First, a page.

Segregated Portfolio taxation –How Units in Segregated Portfolio be taxed on Redemption?

segregate portfolio taxation

With the Franklin, Nippon and UTI Mutual funds paying their Unitholders back the recovery proceeds of Vodafone Idea Security lying in its Segregate Portfolios, queries have started pouring in How will these proceeds be taxed?

(Also Read: What is Segregation or Side-pocketing in mutual funds?)

First you worry on the Investment Returns, then recovery from the segregated portfolio, and after that you worry on the taxes, this is how Debt Investor’s life is going on these days.

Well, Jokes apart. Knowledge of taxation of segregated portfolio is important. And this was cleared in the Budget 2020. This post is to explain to you in simple terms.

Taxation of Segregated Portfolio:

You know that to calculate Capital gains taxes in Mutual funds, you need 3 things

Cost value, Tenure of Investment Holding and Redemption value.

Based on these 3 you calculate if there is gain or loss, and if that gain or loss is short term or long term.

If the holding period is 3 years or less then the Gain in Debt Mutual fund would be Short term and the same will be added in your Total Income and will be taxed accordingly;

and If the holding period is more than 3 years then the Gain would be Long term, and will be taxed at 20% Post Indexation.

(Also Read: Taxation of Mutual Funds 2020)

In the case of Segregated Fund Units, to calculate the Holding period, you need to refer the purchase date in the Main Portfolio i.e. from where the Segregate portfolio was Actually created.

For example – You Invested in Franklin Short term bond fund on 01.07.2015, the Segregate portfolio in question was created on 24.01.2020, and the Money Received in your account on 13.07.2020, so in this case, the holding period would be calculated from the date of the first purchase i.e. 01.07.2015

Now, coming to the next aspect i.e. Cost of Investment. Well, technically this would be the proportion of the difference between the NAV the day before and on the date of segregation, like in the above example the difference in NAV of 24.01.2020 and 23.01.2020, multiplied by the cost of first purchase.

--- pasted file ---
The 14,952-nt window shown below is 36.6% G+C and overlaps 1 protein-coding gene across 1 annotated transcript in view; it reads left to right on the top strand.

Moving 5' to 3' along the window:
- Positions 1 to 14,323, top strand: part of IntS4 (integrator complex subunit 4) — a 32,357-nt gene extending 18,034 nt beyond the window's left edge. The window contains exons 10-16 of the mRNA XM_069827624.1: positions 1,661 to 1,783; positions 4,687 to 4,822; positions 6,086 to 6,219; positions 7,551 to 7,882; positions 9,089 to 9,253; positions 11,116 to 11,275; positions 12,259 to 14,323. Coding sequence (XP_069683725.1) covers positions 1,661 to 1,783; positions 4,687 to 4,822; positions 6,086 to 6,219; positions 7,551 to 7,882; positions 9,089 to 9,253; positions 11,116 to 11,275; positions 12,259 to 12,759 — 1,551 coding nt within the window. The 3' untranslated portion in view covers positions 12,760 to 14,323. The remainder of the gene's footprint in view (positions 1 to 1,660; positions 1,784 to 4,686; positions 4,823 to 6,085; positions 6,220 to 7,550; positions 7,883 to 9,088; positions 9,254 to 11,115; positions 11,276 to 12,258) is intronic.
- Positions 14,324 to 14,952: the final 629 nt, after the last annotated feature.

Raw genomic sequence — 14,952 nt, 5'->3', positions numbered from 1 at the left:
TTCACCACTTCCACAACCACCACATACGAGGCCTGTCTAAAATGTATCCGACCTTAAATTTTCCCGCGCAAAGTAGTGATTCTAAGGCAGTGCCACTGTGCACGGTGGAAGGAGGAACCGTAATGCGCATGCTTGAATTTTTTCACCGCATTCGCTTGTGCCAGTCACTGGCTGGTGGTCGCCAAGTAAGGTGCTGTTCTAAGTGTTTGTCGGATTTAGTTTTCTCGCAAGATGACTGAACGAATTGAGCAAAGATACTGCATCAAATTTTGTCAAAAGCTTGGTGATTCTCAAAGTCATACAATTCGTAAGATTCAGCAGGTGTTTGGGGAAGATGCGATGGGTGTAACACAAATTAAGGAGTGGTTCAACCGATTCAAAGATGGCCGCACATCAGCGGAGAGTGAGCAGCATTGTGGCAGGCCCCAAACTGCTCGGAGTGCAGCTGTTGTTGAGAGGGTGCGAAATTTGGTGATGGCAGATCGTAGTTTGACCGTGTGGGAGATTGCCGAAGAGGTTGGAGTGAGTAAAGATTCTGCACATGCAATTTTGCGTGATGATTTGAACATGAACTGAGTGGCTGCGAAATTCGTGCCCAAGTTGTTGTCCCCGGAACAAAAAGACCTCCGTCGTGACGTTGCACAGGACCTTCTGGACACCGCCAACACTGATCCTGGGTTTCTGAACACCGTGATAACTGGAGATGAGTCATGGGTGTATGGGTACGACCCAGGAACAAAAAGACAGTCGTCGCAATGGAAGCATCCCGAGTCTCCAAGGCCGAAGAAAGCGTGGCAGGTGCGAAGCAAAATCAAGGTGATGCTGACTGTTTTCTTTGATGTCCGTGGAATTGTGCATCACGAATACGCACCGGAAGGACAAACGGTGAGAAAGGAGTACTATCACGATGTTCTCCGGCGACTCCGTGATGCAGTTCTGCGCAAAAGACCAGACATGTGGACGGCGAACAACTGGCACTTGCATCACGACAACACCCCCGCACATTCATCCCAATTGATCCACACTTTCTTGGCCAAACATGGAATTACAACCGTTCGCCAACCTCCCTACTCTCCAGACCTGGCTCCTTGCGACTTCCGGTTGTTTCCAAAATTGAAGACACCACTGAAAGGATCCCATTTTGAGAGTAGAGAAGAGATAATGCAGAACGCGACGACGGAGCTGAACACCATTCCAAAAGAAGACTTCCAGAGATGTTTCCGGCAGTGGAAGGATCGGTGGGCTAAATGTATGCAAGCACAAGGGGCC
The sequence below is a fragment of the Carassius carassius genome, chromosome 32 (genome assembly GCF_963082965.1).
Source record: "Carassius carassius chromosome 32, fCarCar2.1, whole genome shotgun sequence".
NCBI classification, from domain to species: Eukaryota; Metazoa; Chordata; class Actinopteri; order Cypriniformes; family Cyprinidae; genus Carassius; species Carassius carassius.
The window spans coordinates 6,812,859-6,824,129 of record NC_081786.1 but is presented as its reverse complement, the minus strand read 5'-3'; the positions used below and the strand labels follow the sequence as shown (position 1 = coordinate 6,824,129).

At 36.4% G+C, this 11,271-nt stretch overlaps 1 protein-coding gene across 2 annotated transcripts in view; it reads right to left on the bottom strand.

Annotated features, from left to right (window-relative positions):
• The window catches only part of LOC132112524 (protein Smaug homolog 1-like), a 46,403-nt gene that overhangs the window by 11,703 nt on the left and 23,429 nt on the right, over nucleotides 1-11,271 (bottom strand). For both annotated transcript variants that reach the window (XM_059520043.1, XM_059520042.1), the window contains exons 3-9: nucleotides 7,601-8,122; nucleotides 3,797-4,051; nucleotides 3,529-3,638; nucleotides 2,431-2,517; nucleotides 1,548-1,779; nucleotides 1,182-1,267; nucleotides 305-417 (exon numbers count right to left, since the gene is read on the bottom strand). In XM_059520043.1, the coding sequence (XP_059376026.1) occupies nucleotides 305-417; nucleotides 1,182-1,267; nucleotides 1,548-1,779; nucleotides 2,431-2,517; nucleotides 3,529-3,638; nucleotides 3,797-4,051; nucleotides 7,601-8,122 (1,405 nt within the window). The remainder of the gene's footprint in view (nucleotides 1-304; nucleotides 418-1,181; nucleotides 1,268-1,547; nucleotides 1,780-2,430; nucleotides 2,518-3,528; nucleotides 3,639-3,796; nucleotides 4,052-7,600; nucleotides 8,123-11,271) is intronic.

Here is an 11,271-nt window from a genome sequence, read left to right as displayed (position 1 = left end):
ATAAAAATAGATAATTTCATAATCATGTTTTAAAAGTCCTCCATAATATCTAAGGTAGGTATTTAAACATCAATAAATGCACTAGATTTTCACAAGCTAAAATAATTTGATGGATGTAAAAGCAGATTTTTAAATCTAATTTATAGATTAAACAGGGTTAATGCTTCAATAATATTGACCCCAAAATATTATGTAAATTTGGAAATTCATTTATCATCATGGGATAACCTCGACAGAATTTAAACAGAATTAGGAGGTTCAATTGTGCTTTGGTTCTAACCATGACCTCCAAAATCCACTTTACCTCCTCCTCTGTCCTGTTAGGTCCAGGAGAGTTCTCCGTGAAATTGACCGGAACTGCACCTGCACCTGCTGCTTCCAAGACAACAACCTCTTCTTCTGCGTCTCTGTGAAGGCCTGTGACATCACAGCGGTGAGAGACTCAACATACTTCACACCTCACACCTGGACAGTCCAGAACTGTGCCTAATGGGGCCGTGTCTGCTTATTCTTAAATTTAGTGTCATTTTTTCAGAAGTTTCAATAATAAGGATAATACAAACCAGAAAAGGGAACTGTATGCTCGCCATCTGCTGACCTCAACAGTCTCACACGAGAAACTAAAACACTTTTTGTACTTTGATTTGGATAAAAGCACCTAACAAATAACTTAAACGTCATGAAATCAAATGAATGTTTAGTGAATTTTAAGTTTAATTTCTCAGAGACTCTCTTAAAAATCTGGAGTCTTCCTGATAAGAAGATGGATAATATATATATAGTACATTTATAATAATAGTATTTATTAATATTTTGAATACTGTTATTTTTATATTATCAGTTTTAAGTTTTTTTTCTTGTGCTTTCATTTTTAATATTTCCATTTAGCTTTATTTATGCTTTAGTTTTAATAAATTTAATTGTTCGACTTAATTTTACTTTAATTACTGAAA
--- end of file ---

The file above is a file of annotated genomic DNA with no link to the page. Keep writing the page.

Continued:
For example – Nav on 01.07.2015 (Date of First purchase) = Rs 10; Nav on 23.01.2020 (one day before segregation) = Rs 20; Nav on 24.01.2020 = Rs 18. So, the Cost of purchase of these segregated units would be Rs (20-18)/20*10 = Rs 1.

Below is the screen shot of the excerpts from Finance Bill 2020.

Segregated portfolio taxation

Since the Vodafone securities were already marked down in the Respective fund portfolios before segregation, so you do not find any impact on the NAVs after the segregation, but the impact was there in the NAVs on the date of marking down. The email sent by Franklin to the investors also says the same.

Segregated-portfolio-taxation

The third aspect to calculate the Segregated Portfolio taxation i.e. the redemption proceeds is what you will get in your account post redemption of units.

Now when you have all these 3 details available with you may come up with the Tax.

In the end:

Please note that this article on segregate portfolio taxation is for general understanding purpose, as you can get the cost of Investment, and even capital gain details from the AMC concerned. So, there’s no need to get into such a detailed calculation. However, it may be required to explain to your Tax professional or even for you to do the cross-checking with the AMC records for the first time (If you want).

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